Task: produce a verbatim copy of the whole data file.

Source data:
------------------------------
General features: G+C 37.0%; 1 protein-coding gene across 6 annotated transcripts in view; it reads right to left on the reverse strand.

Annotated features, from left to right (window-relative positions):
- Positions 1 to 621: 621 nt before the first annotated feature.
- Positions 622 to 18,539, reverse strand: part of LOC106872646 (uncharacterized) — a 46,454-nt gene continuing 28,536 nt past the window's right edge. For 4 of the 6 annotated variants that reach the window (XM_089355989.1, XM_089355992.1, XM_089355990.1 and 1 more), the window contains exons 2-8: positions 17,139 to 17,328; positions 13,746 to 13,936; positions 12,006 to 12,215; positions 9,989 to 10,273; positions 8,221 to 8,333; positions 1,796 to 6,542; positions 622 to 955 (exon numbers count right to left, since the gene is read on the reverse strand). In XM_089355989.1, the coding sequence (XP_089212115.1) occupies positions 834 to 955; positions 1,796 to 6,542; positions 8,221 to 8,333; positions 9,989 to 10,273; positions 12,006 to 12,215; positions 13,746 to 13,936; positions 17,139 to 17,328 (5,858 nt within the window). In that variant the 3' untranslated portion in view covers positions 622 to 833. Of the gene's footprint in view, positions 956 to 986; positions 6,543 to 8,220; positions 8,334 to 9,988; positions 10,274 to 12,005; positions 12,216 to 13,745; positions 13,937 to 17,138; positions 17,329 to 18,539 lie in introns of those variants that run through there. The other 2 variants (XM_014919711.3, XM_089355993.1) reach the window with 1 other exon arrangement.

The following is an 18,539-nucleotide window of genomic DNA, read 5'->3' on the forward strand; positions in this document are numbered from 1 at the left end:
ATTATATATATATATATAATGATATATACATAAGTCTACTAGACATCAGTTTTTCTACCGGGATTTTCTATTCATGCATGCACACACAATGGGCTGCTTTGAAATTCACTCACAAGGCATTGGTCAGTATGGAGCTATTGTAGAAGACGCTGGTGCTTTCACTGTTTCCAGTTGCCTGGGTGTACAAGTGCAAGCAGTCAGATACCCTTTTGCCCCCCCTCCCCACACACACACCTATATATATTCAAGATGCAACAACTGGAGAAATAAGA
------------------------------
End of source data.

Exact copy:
General features: G+C 37.0%; 1 protein-coding gene across 6 annotated transcripts in view; it reads right to left on the reverse strand.

Annotated features, from left to right (window-relative positions):
- Positions 1 to 621: 621 nt before the first annotated feature.
- Positions 622 to 18,539, reverse strand: part of LOC106872646 (uncharacterized) — a 46,454-nt gene continuing 28,536 nt past the window's right edge. For 4 of the 6 annotated variants that reach the window (XM_089355989.1, XM_089355992.1, XM_089355990.1 and 1 more), the window contains exons 2-8: positions 17,139 to 17,328; positions 13,746 to 13,936; positions 12,006 to 12,215; positions 9,989 to 10,273; positions 8,221 to 8,333; positions 1,796 to 6,542; positions 622 to 955 (exon numbers count right to left, since the gene is read on the reverse strand). In XM_089355989.1, the coding sequence (XP_089212115.1) occupies positions 834 to 955; positions 1,796 to 6,542; positions 8,221 to 8,333; positions 9,989 to 10,273; positions 12,006 to 12,215; positions 13,746 to 13,936; positions 17,139 to 17,328 (5,858 nt within the window). In that variant the 3' untranslated portion in view covers positions 622 to 833. Of the gene's footprint in view, positions 956 to 986; positions 6,543 to 8,220; positions 8,334 to 9,988; positions 10,274 to 12,005; positions 12,216 to 13,745; positions 13,937 to 17,138; positions 17,329 to 18,539 lie in introns of those variants that run through there. The other 2 variants (XM_014919711.3, XM_089355993.1) reach the window with 1 other exon arrangement.

The following is an 18,539-nucleotide window of genomic DNA, read 5'->3' on the forward strand; positions in this document are numbered from 1 at the left end:
ATTATATATATATATATAATGATATATACATAAGTCTACTAGACATCAGTTTTTCTACCGGGATTTTCTATTCATGCATGCACACACAATGGGCTGCTTTGAAATTCACTCACAAGGCATTGGTCAGTATGGAGCTATTGTAGAAGACGCTGGTGCTTTCACTGTTTCCAGTTGCCTGGGTGTACAAGTGCAAGCAGTCAGATACCCTTTTGCCCCCCCTCCCCACACACACACCTATATATATTCAAGATGCAACAACTGGAGAAATAAGA